Susan Dieleman. The ‘Scientific Context’ in an ‘Innovation Economy’

SERRC —  May 3, 2012 — 1 Comment

Author Information: Susan Dieleman, Ryerson University,

Dieleman, Susan. 2012. ” The ‘Scientific Context’ in an ‘Innovation Economy’” Social Epistemology Review and Reply Collective 1(6): 1-2.

The PDF of the article gives specific page numbers. Shortlink:

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Is Science Really Moving Faster Than Ever? This was the question Konstantin Kakaes (formerly on staff at The Economist and currently a Bernard L. Schwartz fellow at the New America Foundation) and Daniel Sarewitz (currently a Professor in the School of Life Sciences and School of Sustainability and Director of the Consortium for Science, Policy and Outcomes at Arizona State University) debated in early April 2012, in a series of exchanges that appeared on

In the first entry, It’s impossible to tell, Kakaes proposes that the truism that “the ‘pace of innovation’ is speeding up” is problematic because it’s impossible to come up with a meaningful metric for innovation and technological change, about which there is little useful quantitative data. He goes on to argue that curiosity and camaraderie are more fundamental to the successful production of scientific knowledge.

In his reply, What Chairman Mao and a malaria drug can teach us about the societal benefits of science, Sarewitz tries to draw a distinction between the idea that more scientific knowledge is being produced at a faster rate and the idea that this amounts to greater societal benefits. In short, he contends that determining a metric for the pace of scientific knowledge and innovation tells us nothing about whether such knowledge is beneficial. Greater attention needs to be paid to the institutional context of the “complex innovation ecosystem” instead, so that we can develop policies that contribute to “institutions and programs that link knowledge advance to societal needs.”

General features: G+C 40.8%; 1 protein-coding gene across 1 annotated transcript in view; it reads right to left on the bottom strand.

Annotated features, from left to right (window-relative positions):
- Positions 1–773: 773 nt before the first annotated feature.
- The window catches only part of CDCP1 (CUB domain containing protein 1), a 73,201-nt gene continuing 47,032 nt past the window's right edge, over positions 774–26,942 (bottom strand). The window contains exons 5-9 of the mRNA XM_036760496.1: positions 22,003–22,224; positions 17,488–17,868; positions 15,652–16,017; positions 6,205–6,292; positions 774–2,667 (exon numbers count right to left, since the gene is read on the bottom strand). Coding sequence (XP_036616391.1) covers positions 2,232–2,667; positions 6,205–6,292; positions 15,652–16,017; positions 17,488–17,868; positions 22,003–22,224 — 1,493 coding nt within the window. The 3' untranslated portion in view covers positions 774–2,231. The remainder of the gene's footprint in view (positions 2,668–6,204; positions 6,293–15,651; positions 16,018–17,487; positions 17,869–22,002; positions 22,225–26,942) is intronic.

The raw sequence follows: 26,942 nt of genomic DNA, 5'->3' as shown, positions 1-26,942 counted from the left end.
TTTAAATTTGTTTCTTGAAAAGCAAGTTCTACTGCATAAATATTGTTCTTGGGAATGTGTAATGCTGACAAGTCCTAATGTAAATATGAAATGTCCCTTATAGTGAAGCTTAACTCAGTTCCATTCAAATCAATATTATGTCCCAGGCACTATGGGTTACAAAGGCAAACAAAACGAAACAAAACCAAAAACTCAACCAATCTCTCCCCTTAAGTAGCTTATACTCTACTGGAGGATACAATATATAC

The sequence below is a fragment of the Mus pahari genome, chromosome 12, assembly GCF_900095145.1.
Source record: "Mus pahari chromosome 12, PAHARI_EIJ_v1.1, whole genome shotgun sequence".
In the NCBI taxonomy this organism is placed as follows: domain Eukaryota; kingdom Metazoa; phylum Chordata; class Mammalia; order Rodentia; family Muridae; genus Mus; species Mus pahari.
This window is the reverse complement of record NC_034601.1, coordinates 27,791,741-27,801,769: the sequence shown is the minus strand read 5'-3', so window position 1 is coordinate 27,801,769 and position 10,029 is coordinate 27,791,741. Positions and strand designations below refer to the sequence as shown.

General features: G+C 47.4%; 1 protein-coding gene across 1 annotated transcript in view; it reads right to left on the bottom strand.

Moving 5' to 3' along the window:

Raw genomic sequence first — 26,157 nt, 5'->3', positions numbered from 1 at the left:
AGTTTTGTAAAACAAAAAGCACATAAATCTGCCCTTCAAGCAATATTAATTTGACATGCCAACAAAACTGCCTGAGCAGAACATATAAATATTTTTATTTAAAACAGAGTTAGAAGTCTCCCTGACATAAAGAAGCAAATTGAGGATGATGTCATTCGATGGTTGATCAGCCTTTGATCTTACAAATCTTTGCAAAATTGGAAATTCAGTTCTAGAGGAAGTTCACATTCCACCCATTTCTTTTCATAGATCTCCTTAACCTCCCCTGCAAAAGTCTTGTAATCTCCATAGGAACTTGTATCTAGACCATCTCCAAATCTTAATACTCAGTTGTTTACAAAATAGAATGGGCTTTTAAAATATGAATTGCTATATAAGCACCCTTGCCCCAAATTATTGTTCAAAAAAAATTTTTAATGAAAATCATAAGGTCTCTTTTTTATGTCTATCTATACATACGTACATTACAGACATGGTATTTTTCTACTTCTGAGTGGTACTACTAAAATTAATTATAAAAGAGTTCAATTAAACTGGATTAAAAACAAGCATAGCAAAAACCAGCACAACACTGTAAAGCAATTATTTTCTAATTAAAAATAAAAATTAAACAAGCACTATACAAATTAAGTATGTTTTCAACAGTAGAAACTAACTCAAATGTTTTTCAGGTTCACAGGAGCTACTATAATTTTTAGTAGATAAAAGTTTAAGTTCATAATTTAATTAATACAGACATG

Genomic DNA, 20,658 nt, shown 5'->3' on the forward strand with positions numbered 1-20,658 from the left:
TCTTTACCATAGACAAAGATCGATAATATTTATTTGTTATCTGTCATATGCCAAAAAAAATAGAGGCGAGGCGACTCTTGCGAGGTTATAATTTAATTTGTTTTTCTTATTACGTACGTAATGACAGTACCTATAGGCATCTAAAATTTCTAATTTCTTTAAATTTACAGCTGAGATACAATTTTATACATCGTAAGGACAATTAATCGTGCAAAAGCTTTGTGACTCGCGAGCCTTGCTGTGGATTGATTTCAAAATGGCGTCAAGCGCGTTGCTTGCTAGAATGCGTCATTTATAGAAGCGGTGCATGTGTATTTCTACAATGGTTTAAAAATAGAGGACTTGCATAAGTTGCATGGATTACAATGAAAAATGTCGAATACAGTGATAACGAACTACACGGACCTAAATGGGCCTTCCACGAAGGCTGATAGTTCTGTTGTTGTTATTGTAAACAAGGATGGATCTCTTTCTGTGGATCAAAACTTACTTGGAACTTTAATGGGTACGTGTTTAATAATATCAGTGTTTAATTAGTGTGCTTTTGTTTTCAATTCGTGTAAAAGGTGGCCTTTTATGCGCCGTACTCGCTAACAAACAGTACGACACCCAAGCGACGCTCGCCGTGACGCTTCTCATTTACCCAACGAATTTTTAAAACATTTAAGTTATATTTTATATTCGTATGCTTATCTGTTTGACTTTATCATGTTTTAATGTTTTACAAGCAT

In the third entry, How MBA-speak is hurting the scientific academy, Kakaes responds that, though a better understanding of the innovation ecosystem is desirable, those tasked with understanding it tend to be policymakers “who’ve emerged from business schools and management consultancies convinced that Excel macros will let them give reality to the shadows on the walls of Plato’s cave.” He also suggests that their attempts tend to be misguided because poor knowledge translation is not a science problem; it’s a problem of political will. Focusing on the link between science and societal needs instead of the role of policy tends to lead to mere short-term optimization.

Sarewitz’s concluding entry, Are scientists interested only in satisfying their own curiosity, or do they want real-world results? counters that the traditionalist model defended by Kakaes doesn’t fully appreciate the scientific context. It’s implausible and counter-productive to separate off scientific creativity from real-world problem-solving, which are “both at their best when they can feed off of each other.” This is why the “knowledge translation” view, where society is responsible for translating scientific findings into beneficial policy, fails. He concludes by suggesting that the important question to ask – which no one has yet figured out how answer – is “what’s the rate of production of knowledge and innovation that can make crucial contributions to our well-being and future prospects?”